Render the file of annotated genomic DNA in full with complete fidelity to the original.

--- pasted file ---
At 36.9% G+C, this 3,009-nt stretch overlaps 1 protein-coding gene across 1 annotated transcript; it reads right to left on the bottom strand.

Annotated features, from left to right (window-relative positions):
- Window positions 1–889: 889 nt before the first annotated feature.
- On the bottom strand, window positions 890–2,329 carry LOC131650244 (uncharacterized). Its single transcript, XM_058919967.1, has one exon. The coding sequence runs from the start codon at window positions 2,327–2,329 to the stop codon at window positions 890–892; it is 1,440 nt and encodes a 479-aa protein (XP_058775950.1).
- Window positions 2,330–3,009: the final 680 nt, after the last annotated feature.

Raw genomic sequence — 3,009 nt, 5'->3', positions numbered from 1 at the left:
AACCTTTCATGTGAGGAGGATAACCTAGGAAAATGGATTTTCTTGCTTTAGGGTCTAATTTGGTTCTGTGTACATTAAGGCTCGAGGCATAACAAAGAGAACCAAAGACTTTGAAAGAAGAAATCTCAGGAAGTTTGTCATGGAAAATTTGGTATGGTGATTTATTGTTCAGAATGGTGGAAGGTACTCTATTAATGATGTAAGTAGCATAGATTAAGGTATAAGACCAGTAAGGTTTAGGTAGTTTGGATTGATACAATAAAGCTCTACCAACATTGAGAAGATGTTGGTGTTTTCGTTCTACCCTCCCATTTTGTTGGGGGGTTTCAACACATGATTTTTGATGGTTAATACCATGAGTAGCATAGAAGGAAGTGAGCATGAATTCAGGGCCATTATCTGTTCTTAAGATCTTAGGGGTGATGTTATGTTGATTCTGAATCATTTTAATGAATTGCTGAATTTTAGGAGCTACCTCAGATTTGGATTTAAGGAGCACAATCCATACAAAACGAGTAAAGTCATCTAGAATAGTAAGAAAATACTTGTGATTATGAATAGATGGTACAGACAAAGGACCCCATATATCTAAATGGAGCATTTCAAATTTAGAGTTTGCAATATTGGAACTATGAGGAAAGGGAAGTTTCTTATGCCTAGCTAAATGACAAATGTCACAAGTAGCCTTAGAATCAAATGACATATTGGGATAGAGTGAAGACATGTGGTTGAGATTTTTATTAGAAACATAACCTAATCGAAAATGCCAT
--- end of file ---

At 36.9% G+C, this 3,009-nt stretch overlaps 1 protein-coding gene across 1 annotated transcript; it reads right to left on the bottom strand.

Annotated features, from left to right (window-relative positions):
- Window positions 1–889: 889 nt before the first annotated feature.
- On the bottom strand, window positions 890–2,329 carry LOC131650244 (uncharacterized). Its single transcript, XM_058919967.1, has one exon. The coding sequence runs from the start codon at window positions 2,327–2,329 to the stop codon at window positions 890–892; it is 1,440 nt and encodes a 479-aa protein (XP_058775950.1).
- Window positions 2,330–3,009: the final 680 nt, after the last annotated feature.

Raw genomic sequence — 3,009 nt, 5'->3', positions numbered from 1 at the left:
AACCTTTCATGTGAGGAGGATAACCTAGGAAAATGGATTTTCTTGCTTTAGGGTCTAATTTGGTTCTGTGTACATTAAGGCTCGAGGCATAACAAAGAGAACCAAAGACTTTGAAAGAAGAAATCTCAGGAAGTTTGTCATGGAAAATTTGGTATGGTGATTTATTGTTCAGAATGGTGGAAGGTACTCTATTAATGATGTAAGTAGCATAGATTAAGGTATAAGACCAGTAAGGTTTAGGTAGTTTGGATTGATACAATAAAGCTCTACCAACATTGAGAAGATGTTGGTGTTTTCGTTCTACCCTCCCATTTTGTTGGGGGGTTTCAACACATGATTTTTGATGGTTAATACCATGAGTAGCATAGAAGGAAGTGAGCATGAATTCAGGGCCATTATCTGTTCTTAAGATCTTAGGGGTGATGTTATGTTGATTCTGAATCATTTTAATGAATTGCTGAATTTTAGGAGCTACCTCAGATTTGGATTTAAGGAGCACAATCCATACAAAACGAGTAAAGTCATCTAGAATAGTAAGAAAATACTTGTGATTATGAATAGATGGTACAGACAAAGGACCCCATATATCTAAATGGAGCATTTCAAATTTAGAGTTTGCAATATTGGAACTATGAGGAAAGGGAAGTTTCTTATGCCTAGCTAAATGACAAATGTCACAAGTAGCCTTAGAATCAAATGACATATTGGGATAGAGTGAAGACATGTGGTTGAGATTTTTATTAGAAACATAACCTAATCGAAAATGCCAT